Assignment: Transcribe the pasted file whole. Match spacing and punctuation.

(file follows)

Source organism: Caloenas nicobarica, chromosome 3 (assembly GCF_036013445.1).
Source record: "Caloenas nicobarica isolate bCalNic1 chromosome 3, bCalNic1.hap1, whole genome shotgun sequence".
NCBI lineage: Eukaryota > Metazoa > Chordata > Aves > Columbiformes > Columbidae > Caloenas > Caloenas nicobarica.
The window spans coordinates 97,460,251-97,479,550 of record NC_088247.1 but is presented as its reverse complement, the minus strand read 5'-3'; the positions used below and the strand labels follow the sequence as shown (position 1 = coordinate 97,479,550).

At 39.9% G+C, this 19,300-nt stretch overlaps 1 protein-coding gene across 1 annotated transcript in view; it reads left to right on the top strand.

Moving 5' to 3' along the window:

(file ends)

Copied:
Source organism: Caloenas nicobarica, chromosome 3 (assembly GCF_036013445.1).
Source record: "Caloenas nicobarica isolate bCalNic1 chromosome 3, bCalNic1.hap1, whole genome shotgun sequence".
NCBI lineage: Eukaryota > Metazoa > Chordata > Aves > Columbiformes > Columbidae > Caloenas > Caloenas nicobarica.
The window spans coordinates 97,460,251-97,479,550 of record NC_088247.1 but is presented as its reverse complement, the minus strand read 5'-3'; the positions used below and the strand labels follow the sequence as shown (position 1 = coordinate 97,479,550).

At 39.9% G+C, this 19,300-nt stretch overlaps 1 protein-coding gene across 1 annotated transcript in view; it reads left to right on the top strand.

Moving 5' to 3' along the window: